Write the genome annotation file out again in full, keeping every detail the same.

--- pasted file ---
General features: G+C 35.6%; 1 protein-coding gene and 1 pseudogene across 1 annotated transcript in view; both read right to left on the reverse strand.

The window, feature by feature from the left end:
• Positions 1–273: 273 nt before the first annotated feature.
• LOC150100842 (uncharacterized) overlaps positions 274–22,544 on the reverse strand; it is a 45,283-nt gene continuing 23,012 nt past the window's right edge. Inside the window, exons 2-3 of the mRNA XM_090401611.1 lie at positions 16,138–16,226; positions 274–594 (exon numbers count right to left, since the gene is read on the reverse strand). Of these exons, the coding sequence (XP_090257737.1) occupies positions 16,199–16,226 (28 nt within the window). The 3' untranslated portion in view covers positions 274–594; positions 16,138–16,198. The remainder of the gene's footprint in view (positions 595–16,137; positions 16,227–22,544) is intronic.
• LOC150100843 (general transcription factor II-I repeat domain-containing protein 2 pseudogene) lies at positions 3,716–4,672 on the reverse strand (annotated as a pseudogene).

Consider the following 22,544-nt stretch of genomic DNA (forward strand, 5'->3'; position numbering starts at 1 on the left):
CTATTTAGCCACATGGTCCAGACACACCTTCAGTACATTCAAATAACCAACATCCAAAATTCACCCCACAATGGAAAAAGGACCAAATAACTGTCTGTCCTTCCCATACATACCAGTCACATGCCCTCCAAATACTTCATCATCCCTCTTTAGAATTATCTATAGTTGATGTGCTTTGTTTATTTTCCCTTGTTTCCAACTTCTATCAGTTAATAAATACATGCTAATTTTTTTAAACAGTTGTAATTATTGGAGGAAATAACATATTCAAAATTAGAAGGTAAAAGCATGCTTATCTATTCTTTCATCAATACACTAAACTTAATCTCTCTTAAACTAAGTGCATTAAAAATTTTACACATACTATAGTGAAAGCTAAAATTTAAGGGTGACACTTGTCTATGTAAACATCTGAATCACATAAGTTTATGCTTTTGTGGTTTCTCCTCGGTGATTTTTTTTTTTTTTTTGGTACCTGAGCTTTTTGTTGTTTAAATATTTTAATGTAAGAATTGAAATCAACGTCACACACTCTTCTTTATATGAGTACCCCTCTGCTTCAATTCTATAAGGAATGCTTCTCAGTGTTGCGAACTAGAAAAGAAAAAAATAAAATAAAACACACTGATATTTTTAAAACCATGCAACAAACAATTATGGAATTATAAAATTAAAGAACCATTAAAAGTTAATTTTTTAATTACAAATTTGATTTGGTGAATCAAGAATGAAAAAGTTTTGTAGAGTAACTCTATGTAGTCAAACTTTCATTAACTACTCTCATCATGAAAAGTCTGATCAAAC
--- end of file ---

General features: G+C 35.6%; 1 protein-coding gene and 1 pseudogene across 1 annotated transcript in view; both read right to left on the reverse strand.

The window, feature by feature from the left end:
• Positions 1–273: 273 nt before the first annotated feature.
• LOC150100842 (uncharacterized) overlaps positions 274–22,544 on the reverse strand; it is a 45,283-nt gene continuing 23,012 nt past the window's right edge. Inside the window, exons 2-3 of the mRNA XM_090401611.1 lie at positions 16,138–16,226; positions 274–594 (exon numbers count right to left, since the gene is read on the reverse strand). Of these exons, the coding sequence (XP_090257737.1) occupies positions 16,199–16,226 (28 nt within the window). The 3' untranslated portion in view covers positions 274–594; positions 16,138–16,198. The remainder of the gene's footprint in view (positions 595–16,137; positions 16,227–22,544) is intronic.
• LOC150100843 (general transcription factor II-I repeat domain-containing protein 2 pseudogene) lies at positions 3,716–4,672 on the reverse strand (annotated as a pseudogene).

Consider the following 22,544-nt stretch of genomic DNA (forward strand, 5'->3'; position numbering starts at 1 on the left):
CTATTTAGCCACATGGTCCAGACACACCTTCAGTACATTCAAATAACCAACATCCAAAATTCACCCCACAATGGAAAAAGGACCAAATAACTGTCTGTCCTTCCCATACATACCAGTCACATGCCCTCCAAATACTTCATCATCCCTCTTTAGAATTATCTATAGTTGATGTGCTTTGTTTATTTTCCCTTGTTTCCAACTTCTATCAGTTAATAAATACATGCTAATTTTTTTAAACAGTTGTAATTATTGGAGGAAATAACATATTCAAAATTAGAAGGTAAAAGCATGCTTATCTATTCTTTCATCAATACACTAAACTTAATCTCTCTTAAACTAAGTGCATTAAAAATTTTACACATACTATAGTGAAAGCTAAAATTTAAGGGTGACACTTGTCTATGTAAACATCTGAATCACATAAGTTTATGCTTTTGTGGTTTCTCCTCGGTGATTTTTTTTTTTTTTTTGGTACCTGAGCTTTTTGTTGTTTAAATATTTTAATGTAAGAATTGAAATCAACGTCACACACTCTTCTTTATATGAGTACCCCTCTGCTTCAATTCTATAAGGAATGCTTCTCAGTGTTGCGAACTAGAAAAGAAAAAAATAAAATAAAACACACTGATATTTTTAAAACCATGCAACAAACAATTATGGAATTATAAAATTAAAGAACCATTAAAAGTTAATTTTTTAATTACAAATTTGATTTGGTGAATCAAGAATGAAAAAGTTTTGTAGAGTAACTCTATGTAGTCAAACTTTCATTAACTACTCTCATCATGAAAAGTCTGATCAAAC